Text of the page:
POST: IR - Gordini Fever Gloves - Chuck Carnes
- IR - Gordini Fever Gloves - Chuck Carnes
F E V E R
Initial Report: November 30, 2008
Name: Chuck Carnes
Height: 6 ft 0 in (1.83 m)
Weight: 175 lbs (79 kg)
E-mail Address: ctcarnes AT yahoo DOT com
City, State, Country: Greenville, South Carolina, USA Backpacking Background
I love the outdoors – I’ve spent time camping in the outdoors since I was born, and have been actively hiking and backpacking since then. I consider myself a lightweight hiker, usually carrying 20 – 30 pounds (11-13 kg) for hikes up to a week in length. I hike at an easy pace, averaging 2 mph (3 kph). I am a one-man tent camper for now. I like to carry a single trekking pole when I hike to help relieve stress to my legs and knees. I like to get out on the trail as often as I can.
I N I T I A L R E P O R T
November 30, 2008
Model: Fever (Style #: 4G2039)
Year of manufacture: 2008
Listed Weight: Not listed
Actual Weights: 6 oz ( g) (for pair)
MSRP: Not Listed
The Gordini Fever is a breathable, insulated glove. The breathable insert that makes it so nice is the 'Aquabloc'. It is an insert between the outer layer and the lining. It is waterproof, windproof and breathable. The inserts are a seam sealed membrane and allows hand moisture to escape but keeps the heat in. The insulation is what is called 'lavawool'. It is a wool fleece blend. It stays drier longer and manages the moisture more effectively than pure wool and pure synthetics. The Fever is also part of Godini's 'Green' line that uses recycled wool and thinsulate.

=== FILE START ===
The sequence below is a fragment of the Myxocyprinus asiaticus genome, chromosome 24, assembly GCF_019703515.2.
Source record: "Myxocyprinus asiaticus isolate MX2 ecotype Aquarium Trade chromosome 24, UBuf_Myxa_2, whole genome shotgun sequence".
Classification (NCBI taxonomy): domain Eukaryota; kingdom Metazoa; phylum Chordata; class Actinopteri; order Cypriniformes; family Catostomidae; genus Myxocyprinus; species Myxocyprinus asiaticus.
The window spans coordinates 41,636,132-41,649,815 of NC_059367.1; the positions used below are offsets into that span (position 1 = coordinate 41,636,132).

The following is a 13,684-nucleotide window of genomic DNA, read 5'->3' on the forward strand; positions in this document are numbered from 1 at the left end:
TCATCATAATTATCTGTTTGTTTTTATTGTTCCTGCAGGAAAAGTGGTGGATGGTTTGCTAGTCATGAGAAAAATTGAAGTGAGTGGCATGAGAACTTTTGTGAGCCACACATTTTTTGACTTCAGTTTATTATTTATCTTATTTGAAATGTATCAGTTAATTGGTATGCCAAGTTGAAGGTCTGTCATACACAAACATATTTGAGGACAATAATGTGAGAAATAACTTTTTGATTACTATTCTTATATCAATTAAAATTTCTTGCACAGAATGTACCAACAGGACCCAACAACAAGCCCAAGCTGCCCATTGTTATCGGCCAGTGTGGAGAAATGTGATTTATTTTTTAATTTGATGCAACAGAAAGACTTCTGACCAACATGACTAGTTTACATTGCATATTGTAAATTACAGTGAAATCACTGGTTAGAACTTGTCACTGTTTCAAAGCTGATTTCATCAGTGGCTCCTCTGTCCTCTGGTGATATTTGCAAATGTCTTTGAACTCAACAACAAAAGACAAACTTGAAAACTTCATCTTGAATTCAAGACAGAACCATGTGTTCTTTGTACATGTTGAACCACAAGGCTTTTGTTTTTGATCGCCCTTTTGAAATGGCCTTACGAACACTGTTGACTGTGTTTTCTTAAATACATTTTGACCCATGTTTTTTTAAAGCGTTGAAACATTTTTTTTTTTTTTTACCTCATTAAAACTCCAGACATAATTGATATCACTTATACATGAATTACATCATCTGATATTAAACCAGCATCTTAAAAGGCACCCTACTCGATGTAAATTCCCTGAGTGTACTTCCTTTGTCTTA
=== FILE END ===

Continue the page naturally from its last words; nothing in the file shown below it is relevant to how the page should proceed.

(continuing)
The Gordini Fever showed up in the color and size I requested. Upon first inspection I noticed a few lose threads but nothing major, but I will keep my eye out on these. On first look they appeared to be very thick and possibly hard to maneuver my fingers while having them on. After weighing them and cutting the tags, I put them on. They felt a little snug but I like that in a glove. Another size up would be too big and I think the fingers would be too long. With them being a little snug, I feel like I can grab things better since they are some what thick and very insulated.
The feel of the soft fleece inside is nice and warm. The outer layer seems durable, waterproof and windproof. I am curious to see how well the leather palm, knuckles and finger tips hold up to the outdoor abuse. The finger tips feel insulated but my fingers get very cold easily so I hope they are insulated enough.
The cuffs have elastic around the wrist area with a short 3 in (7 cm) extension collar that covers the rest of the wrist. One side of each glove either has a clasp or ring to be able to join together to keep the pair from getting separated. Also, inside the glove at the wrist is and elastic loop that can be placed over the hand and onto the wrist as the gloves are being put on so that the gloves can be taken off and they hang from the wrist, again, so as not to loose them. The top of the cuff has a hook and loop tab that can adjust the tightness around the wrist.
So far the gloves seem to be made of quality material and very durable. The insulation seems sufficient and warm as well as the outer layer seems waterproof and windproof. I am curious to see if the collar is long enough to keep out wind and snow if it is tucked under my jacket cuff. So far I have no dis-likes for the Gordini Fever
This concludes my Initial Report.
Check back in February for my Field Report
Thank you Gordini and BackpackGearTest.org for this opportunity.